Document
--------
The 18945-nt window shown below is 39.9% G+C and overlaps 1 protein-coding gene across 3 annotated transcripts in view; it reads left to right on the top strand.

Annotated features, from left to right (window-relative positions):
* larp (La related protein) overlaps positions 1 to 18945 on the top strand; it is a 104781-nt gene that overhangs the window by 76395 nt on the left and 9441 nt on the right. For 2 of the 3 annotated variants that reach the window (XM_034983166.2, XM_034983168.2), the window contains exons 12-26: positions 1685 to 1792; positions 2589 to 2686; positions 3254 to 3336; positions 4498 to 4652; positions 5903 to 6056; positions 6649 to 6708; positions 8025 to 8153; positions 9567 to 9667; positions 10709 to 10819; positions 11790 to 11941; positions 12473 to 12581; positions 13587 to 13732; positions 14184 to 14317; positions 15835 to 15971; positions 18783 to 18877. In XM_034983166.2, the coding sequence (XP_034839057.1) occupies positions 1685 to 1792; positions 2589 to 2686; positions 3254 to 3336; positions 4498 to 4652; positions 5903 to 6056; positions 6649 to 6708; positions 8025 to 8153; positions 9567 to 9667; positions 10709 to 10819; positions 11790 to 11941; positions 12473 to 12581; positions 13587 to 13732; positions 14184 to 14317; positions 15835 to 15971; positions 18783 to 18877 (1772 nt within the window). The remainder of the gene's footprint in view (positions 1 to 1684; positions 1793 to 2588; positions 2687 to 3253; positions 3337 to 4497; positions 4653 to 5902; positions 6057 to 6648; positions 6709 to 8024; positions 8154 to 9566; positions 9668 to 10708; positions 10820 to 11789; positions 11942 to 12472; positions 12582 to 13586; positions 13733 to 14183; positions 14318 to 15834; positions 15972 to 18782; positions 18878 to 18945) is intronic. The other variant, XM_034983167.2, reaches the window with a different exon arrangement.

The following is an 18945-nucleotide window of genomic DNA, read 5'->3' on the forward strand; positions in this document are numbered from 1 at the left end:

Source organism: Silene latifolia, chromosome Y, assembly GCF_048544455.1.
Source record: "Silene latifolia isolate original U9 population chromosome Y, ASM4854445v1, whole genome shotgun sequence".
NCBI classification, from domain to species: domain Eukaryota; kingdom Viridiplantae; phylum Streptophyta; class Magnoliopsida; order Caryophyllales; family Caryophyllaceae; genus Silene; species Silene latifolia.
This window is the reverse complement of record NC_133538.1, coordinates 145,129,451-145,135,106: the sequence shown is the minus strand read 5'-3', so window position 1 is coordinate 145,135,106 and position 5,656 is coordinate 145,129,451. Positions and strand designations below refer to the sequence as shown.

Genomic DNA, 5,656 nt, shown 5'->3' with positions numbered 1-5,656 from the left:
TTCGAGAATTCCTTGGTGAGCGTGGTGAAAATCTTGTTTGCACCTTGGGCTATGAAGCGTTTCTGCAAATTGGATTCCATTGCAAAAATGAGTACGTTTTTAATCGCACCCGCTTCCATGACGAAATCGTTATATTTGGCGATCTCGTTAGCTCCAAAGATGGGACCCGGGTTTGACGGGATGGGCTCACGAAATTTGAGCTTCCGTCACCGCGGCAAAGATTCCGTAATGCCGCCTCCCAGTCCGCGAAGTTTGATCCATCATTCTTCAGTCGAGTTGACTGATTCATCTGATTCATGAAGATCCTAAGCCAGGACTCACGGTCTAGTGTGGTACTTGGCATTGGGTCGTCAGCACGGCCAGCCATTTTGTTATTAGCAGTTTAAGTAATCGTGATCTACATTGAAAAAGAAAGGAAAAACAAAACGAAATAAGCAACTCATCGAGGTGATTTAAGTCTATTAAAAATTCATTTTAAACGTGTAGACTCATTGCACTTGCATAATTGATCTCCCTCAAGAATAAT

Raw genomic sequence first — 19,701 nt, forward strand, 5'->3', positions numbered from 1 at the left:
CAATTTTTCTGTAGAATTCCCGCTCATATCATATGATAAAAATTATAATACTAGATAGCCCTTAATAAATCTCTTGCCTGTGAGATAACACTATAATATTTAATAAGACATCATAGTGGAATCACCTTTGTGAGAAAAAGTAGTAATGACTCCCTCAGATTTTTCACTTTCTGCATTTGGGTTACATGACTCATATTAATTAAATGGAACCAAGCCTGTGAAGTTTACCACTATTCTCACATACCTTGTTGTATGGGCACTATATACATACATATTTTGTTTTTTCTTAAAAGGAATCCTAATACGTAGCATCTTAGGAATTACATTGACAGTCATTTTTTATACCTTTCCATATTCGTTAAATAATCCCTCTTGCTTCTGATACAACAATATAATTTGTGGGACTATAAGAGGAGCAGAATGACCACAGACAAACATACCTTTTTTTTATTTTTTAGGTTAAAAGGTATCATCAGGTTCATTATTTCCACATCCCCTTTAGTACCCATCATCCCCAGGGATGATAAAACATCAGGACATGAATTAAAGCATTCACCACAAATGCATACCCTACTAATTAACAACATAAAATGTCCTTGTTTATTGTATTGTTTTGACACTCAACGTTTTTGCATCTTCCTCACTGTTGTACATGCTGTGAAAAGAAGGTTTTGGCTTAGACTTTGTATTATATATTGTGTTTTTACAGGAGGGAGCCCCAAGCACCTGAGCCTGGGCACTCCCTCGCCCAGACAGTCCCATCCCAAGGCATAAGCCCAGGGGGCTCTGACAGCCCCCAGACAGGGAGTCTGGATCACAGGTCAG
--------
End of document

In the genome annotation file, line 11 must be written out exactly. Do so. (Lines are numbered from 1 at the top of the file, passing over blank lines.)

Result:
Raw genomic sequence first — 19,701 nt, forward strand, 5'->3', positions numbered from 1 at the left: